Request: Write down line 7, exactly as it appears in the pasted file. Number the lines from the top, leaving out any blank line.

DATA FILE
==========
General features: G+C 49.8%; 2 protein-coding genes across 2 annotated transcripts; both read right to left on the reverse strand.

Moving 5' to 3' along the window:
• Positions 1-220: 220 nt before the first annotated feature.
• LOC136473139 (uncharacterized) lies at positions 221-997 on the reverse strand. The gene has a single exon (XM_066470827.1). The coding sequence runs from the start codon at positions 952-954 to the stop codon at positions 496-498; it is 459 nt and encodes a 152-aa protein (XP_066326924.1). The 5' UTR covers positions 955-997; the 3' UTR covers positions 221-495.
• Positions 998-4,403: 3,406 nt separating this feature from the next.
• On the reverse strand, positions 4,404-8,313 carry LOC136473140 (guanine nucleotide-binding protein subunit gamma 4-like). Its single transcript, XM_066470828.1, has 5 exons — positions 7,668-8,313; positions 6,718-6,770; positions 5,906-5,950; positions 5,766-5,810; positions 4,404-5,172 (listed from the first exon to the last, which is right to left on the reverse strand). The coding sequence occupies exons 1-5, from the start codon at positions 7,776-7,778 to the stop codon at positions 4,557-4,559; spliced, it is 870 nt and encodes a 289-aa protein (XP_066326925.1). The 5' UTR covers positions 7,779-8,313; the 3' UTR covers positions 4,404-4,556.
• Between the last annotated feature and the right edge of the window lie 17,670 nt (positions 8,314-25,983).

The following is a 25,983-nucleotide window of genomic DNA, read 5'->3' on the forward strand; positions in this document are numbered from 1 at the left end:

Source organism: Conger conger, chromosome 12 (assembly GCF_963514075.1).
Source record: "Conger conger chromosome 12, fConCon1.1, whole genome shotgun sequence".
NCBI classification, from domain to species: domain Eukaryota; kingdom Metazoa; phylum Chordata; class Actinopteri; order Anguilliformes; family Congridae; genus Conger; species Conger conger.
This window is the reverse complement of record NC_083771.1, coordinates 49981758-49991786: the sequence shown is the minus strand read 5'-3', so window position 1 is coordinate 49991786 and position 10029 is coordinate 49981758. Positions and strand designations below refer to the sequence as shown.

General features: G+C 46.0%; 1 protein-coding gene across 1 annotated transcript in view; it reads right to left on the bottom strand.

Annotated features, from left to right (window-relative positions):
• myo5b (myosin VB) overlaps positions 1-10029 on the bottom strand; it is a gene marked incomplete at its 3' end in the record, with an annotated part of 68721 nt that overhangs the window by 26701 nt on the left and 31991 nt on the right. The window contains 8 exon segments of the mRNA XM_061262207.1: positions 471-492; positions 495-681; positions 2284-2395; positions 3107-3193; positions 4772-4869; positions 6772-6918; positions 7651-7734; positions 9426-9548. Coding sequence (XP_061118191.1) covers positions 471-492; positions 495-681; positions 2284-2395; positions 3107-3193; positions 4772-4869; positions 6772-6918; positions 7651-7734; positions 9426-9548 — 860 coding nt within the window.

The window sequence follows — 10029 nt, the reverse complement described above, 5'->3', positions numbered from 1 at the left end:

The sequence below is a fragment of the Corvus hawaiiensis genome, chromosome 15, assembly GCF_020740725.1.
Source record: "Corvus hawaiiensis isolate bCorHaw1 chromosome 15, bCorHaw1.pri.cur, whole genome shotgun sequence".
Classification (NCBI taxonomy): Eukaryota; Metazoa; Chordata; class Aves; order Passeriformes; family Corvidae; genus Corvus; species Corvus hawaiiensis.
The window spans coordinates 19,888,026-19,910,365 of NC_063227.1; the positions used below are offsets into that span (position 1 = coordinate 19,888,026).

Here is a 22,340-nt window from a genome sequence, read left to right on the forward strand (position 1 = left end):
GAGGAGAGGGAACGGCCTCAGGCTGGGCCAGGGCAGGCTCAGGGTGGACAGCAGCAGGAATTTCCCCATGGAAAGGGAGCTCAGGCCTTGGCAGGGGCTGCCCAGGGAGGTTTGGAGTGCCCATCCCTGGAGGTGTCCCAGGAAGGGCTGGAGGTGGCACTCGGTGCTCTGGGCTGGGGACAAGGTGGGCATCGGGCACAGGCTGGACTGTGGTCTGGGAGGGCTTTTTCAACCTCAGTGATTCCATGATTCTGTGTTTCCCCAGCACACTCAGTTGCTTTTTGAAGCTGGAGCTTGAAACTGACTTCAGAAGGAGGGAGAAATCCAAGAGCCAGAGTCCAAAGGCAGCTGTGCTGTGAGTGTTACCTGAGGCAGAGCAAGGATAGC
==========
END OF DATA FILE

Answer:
• Between the last annotated feature and the right edge of the window lie 17,670 nt (positions 8,314-25,983).